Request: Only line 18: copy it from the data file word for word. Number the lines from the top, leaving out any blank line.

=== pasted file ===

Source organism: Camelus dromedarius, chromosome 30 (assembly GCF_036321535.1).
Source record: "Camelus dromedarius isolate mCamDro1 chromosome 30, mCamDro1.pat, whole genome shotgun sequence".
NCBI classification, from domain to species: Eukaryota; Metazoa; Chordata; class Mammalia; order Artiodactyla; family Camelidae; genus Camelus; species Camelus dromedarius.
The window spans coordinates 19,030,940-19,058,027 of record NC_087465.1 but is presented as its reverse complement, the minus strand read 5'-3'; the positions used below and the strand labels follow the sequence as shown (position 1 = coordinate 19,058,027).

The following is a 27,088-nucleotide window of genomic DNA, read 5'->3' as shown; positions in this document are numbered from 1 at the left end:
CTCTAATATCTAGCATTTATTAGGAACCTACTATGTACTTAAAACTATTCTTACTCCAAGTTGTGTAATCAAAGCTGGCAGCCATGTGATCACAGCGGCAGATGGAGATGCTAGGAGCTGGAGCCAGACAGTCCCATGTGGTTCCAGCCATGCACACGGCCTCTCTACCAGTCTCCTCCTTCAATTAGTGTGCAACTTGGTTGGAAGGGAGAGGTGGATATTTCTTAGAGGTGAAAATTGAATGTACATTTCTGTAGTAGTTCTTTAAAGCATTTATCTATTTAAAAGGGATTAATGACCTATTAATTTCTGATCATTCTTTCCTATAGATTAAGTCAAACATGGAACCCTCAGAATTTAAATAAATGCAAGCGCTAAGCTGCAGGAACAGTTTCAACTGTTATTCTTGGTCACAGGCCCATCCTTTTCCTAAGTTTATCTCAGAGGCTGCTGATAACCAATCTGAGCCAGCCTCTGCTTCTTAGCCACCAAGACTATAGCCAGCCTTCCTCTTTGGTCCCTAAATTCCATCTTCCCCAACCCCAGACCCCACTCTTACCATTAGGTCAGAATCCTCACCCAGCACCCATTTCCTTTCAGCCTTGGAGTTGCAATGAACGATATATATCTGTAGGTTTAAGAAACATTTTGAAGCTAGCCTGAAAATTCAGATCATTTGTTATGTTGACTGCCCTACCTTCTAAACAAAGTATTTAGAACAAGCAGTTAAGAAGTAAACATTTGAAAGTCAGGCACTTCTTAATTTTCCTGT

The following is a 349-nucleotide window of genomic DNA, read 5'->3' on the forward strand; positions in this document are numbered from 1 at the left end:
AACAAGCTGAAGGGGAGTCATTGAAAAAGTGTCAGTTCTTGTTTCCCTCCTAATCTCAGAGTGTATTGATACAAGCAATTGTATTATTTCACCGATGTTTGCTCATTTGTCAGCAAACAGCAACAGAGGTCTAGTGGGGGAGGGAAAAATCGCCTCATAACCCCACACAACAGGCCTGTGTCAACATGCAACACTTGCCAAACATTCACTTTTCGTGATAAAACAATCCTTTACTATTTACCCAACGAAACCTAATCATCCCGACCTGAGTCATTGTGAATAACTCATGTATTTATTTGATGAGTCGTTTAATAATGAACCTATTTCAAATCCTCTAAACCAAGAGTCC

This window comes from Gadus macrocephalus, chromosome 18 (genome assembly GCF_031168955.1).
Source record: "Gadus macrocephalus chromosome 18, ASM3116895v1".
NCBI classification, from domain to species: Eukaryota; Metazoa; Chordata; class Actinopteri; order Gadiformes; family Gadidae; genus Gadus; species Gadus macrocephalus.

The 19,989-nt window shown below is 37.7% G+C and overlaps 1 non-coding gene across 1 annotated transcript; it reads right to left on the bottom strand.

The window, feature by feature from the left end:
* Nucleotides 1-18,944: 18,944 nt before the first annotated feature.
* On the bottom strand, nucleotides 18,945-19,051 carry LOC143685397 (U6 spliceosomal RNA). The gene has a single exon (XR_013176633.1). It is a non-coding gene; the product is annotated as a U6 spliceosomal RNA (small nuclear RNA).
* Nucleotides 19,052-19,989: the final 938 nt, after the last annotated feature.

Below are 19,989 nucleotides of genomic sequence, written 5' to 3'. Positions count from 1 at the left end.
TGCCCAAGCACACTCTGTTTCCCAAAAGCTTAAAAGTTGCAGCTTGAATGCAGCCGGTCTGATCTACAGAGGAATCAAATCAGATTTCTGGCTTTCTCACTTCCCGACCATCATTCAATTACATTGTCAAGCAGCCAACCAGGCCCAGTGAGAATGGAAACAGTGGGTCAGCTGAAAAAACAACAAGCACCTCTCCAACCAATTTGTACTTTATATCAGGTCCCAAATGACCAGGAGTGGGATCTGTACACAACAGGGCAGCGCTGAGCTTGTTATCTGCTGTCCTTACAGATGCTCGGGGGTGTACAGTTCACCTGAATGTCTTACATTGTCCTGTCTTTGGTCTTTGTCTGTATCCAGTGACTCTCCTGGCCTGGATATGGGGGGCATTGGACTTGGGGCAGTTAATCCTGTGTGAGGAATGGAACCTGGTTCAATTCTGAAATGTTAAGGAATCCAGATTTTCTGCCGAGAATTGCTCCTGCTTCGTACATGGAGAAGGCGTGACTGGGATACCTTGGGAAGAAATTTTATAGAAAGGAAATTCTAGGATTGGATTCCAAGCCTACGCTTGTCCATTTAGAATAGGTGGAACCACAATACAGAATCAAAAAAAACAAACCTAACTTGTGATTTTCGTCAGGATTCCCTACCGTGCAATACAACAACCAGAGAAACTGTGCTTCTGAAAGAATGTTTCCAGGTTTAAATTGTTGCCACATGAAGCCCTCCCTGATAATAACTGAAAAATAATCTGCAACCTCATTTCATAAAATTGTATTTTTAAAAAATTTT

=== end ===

TGCCCAAGCACACTCTGTTTCCCAAAAGCTTAAAAGTTGCAGCTTGAATGCAGCCGGTCTGATCTACAGAGGAATCAAATCAGATTTCTGGCTTTCTCACTTCCCGACCATCATTCAATTACATTGTCAAGCAGCCAACCAGGCCCAGTGAGAATGGAAACAGTGGGTCAGCTGAAAAAACAACAAGCACCTCTCCAACCAATTTGTACTTTATATCAGGTCCCAAATGACCAGGAGTGGGATCTGTACACAACAGGGCAGCGCTGAGCTTGTTATCTGCTGTCCTTACAGATGCTCGGGGGTGTACAGTTCACCTGAATGTCTTACATTGTCCTGTCTTTGGTCTTTGTCTGTATCCAGTGACTCTCCTGGCCTGGATATGGGGGGCATTGGACTTGGGGCAGTTAATCCTGTGTGAGGAATGGAACCTGGTTCAATTCTGAAATGTTAAGGAATCCAGATTTTCTGCCGAGAATTGCTCCTGCTTCGTACATGGAGAAGGCGTGACTGGGATACCTTGGGAAGAAATTTTATAGAAAGGAAATTCTAGGATTGGATTCCAAGCCTACGCTTGTCCATTTAGAATAGGTGGAACCACAATACAGAATCAAAAAAAACAAACCTAACTTGTGATTTTCGTCAGGATTCCCTACCGTGCAATACAACAACCAGAGAAACTGTGCTTCTGAAAGAATGTTTCCAGGTTTAAATTGTTGCCACATGAAGCCCTCCCTGATAATAACTGAAAAATAATCTGCAACCTCATTTCATAAAATTGTATTTTTAAAAAATTTT